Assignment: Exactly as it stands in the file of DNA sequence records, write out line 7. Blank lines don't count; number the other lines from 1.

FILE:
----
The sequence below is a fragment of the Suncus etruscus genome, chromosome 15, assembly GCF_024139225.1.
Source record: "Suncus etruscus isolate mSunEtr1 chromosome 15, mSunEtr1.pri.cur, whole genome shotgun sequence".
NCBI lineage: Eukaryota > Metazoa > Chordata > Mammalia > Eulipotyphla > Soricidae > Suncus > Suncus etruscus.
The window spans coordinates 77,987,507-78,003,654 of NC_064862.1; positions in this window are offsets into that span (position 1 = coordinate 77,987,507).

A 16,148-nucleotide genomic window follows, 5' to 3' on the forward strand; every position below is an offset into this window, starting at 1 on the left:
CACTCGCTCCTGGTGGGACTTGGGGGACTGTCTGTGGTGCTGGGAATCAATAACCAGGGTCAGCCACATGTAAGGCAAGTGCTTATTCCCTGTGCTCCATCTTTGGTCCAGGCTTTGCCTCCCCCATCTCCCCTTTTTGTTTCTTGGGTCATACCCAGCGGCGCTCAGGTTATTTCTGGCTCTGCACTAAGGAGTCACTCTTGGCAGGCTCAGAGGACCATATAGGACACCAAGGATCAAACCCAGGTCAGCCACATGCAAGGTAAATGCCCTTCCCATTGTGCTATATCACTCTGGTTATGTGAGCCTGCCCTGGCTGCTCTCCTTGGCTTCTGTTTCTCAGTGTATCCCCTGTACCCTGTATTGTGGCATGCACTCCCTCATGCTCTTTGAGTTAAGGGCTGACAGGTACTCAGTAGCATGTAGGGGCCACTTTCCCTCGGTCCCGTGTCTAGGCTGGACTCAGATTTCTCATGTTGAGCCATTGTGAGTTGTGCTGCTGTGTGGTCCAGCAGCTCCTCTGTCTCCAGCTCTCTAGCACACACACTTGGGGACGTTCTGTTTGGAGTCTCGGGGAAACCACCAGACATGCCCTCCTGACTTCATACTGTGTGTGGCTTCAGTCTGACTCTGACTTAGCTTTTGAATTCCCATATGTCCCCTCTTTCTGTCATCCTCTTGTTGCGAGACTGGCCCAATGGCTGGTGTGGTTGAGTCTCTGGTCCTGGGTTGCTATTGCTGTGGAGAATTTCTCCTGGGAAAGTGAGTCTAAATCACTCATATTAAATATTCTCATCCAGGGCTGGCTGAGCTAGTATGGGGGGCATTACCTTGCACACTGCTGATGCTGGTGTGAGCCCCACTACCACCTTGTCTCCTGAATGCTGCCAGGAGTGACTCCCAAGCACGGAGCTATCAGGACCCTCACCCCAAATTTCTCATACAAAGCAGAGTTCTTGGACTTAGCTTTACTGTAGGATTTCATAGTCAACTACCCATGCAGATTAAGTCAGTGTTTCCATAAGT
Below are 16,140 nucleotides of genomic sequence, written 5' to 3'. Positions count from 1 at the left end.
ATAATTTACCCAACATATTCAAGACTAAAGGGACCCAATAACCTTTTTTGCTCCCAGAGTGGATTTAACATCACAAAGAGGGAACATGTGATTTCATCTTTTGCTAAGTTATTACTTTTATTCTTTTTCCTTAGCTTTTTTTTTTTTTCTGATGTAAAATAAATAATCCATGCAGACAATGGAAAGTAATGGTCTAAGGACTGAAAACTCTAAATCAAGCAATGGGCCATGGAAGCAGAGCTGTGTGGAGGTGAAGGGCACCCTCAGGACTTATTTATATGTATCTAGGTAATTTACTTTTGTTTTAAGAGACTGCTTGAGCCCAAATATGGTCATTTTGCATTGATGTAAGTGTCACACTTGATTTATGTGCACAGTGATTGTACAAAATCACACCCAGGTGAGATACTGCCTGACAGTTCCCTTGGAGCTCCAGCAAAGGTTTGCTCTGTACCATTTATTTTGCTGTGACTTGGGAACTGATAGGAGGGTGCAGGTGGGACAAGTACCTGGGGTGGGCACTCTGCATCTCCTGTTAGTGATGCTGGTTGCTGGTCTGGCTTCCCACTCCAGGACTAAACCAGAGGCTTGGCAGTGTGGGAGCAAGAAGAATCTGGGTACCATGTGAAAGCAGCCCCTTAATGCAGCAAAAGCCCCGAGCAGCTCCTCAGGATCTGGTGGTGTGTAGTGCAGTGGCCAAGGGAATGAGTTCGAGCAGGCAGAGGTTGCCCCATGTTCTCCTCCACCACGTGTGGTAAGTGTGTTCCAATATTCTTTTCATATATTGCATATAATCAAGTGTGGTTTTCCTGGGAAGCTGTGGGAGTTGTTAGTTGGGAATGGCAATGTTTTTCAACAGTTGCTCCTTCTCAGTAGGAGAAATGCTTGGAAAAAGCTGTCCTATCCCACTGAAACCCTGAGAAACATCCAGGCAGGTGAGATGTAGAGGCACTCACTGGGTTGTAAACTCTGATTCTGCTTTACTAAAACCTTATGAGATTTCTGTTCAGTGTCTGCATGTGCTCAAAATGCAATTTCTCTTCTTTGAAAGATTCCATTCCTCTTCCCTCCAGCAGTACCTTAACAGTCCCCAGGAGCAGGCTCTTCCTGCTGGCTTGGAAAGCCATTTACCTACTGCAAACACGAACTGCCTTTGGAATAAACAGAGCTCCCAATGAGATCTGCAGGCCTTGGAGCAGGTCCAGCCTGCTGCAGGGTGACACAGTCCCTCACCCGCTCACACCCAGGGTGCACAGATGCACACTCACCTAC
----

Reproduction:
Below are 16,140 nucleotides of genomic sequence, written 5' to 3'. Positions count from 1 at the left end.